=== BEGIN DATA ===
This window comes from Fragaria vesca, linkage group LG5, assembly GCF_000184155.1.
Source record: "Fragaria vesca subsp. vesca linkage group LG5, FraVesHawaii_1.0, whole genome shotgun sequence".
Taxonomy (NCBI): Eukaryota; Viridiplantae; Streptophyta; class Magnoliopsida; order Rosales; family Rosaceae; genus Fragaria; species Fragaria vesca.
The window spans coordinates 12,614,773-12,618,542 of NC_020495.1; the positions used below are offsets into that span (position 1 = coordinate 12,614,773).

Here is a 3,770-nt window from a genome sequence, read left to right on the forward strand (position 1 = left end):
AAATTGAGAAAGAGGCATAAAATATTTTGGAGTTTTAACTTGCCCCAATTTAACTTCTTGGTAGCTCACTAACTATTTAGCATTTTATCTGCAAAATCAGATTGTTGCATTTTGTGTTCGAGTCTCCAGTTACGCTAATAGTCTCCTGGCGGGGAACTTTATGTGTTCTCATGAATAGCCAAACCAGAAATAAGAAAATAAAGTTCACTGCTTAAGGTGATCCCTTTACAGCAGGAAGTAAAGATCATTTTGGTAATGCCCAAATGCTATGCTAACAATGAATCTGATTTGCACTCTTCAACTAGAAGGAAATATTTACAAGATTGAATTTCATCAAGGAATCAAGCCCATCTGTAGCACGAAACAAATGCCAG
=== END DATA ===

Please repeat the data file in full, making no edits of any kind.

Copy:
This window comes from Fragaria vesca, linkage group LG5, assembly GCF_000184155.1.
Source record: "Fragaria vesca subsp. vesca linkage group LG5, FraVesHawaii_1.0, whole genome shotgun sequence".
Taxonomy (NCBI): Eukaryota; Viridiplantae; Streptophyta; class Magnoliopsida; order Rosales; family Rosaceae; genus Fragaria; species Fragaria vesca.
The window spans coordinates 12,614,773-12,618,542 of NC_020495.1; the positions used below are offsets into that span (position 1 = coordinate 12,614,773).

Here is a 3,770-nt window from a genome sequence, read left to right on the forward strand (position 1 = left end):
AAATTGAGAAAGAGGCATAAAATATTTTGGAGTTTTAACTTGCCCCAATTTAACTTCTTGGTAGCTCACTAACTATTTAGCATTTTATCTGCAAAATCAGATTGTTGCATTTTGTGTTCGAGTCTCCAGTTACGCTAATAGTCTCCTGGCGGGGAACTTTATGTGTTCTCATGAATAGCCAAACCAGAAATAAGAAAATAAAGTTCACTGCTTAAGGTGATCCCTTTACAGCAGGAAGTAAAGATCATTTTGGTAATGCCCAAATGCTATGCTAACAATGAATCTGATTTGCACTCTTCAACTAGAAGGAAATATTTACAAGATTGAATTTCATCAAGGAATCAAGCCCATCTGTAGCACGAAACAAATGCCAG